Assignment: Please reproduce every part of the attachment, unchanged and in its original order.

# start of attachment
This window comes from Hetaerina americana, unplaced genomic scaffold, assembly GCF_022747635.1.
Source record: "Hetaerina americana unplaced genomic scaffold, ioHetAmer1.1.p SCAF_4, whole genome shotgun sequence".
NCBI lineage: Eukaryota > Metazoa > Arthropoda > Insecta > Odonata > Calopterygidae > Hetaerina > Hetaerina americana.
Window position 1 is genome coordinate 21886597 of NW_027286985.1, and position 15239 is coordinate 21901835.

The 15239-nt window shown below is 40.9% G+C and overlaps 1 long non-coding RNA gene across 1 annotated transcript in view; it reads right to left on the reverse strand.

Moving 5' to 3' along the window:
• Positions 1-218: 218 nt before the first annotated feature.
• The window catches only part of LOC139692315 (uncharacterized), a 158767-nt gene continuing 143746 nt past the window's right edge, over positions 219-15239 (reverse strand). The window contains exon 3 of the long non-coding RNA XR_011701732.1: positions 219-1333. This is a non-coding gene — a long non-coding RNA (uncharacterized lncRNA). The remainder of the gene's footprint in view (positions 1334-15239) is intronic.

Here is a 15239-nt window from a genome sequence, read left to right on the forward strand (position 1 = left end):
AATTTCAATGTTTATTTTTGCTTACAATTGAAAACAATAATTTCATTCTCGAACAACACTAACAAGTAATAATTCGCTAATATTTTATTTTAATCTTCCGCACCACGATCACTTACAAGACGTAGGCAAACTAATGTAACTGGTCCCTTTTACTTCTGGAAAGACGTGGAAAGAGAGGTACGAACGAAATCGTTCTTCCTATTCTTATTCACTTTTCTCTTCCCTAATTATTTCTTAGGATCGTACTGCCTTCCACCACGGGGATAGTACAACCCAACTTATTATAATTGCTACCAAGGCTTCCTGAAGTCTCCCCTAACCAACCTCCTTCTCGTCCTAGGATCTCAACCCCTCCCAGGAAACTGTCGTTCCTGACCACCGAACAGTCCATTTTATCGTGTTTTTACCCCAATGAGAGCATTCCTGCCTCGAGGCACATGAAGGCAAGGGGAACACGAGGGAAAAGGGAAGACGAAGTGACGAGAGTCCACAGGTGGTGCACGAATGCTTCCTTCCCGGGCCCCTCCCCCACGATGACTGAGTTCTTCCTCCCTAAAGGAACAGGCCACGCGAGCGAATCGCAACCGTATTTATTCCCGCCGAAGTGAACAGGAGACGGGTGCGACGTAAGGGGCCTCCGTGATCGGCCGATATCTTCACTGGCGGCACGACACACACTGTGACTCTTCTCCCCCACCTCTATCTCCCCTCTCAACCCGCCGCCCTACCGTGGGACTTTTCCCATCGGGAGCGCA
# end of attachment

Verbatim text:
This window comes from Hetaerina americana, unplaced genomic scaffold, assembly GCF_022747635.1.
Source record: "Hetaerina americana unplaced genomic scaffold, ioHetAmer1.1.p SCAF_4, whole genome shotgun sequence".
NCBI lineage: Eukaryota > Metazoa > Arthropoda > Insecta > Odonata > Calopterygidae > Hetaerina > Hetaerina americana.
Window position 1 is genome coordinate 21886597 of NW_027286985.1, and position 15239 is coordinate 21901835.

The 15239-nt window shown below is 40.9% G+C and overlaps 1 long non-coding RNA gene across 1 annotated transcript in view; it reads right to left on the reverse strand.

Moving 5' to 3' along the window:
• Positions 1-218: 218 nt before the first annotated feature.
• The window catches only part of LOC139692315 (uncharacterized), a 158767-nt gene continuing 143746 nt past the window's right edge, over positions 219-15239 (reverse strand). The window contains exon 3 of the long non-coding RNA XR_011701732.1: positions 219-1333. This is a non-coding gene — a long non-coding RNA (uncharacterized lncRNA). The remainder of the gene's footprint in view (positions 1334-15239) is intronic.

Here is a 15239-nt window from a genome sequence, read left to right on the forward strand (position 1 = left end):
AATTTCAATGTTTATTTTTGCTTACAATTGAAAACAATAATTTCATTCTCGAACAACACTAACAAGTAATAATTCGCTAATATTTTATTTTAATCTTCCGCACCACGATCACTTACAAGACGTAGGCAAACTAATGTAACTGGTCCCTTTTACTTCTGGAAAGACGTGGAAAGAGAGGTACGAACGAAATCGTTCTTCCTATTCTTATTCACTTTTCTCTTCCCTAATTATTTCTTAGGATCGTACTGCCTTCCACCACGGGGATAGTACAACCCAACTTATTATAATTGCTACCAAGGCTTCCTGAAGTCTCCCCTAACCAACCTCCTTCTCGTCCTAGGATCTCAACCCCTCCCAGGAAACTGTCGTTCCTGACCACCGAACAGTCCATTTTATCGTGTTTTTACCCCAATGAGAGCATTCCTGCCTCGAGGCACATGAAGGCAAGGGGAACACGAGGGAAAAGGGAAGACGAAGTGACGAGAGTCCACAGGTGGTGCACGAATGCTTCCTTCCCGGGCCCCTCCCCCACGATGACTGAGTTCTTCCTCCCTAAAGGAACAGGCCACGCGAGCGAATCGCAACCGTATTTATTCCCGCCGAAGTGAACAGGAGACGGGTGCGACGTAAGGGGCCTCCGTGATCGGCCGATATCTTCACTGGCGGCACGACACACACTGTGACTCTTCTCCCCCACCTCTATCTCCCCTCTCAACCCGCCGCCCTACCGTGGGACTTTTCCCATCGGGAGCGCA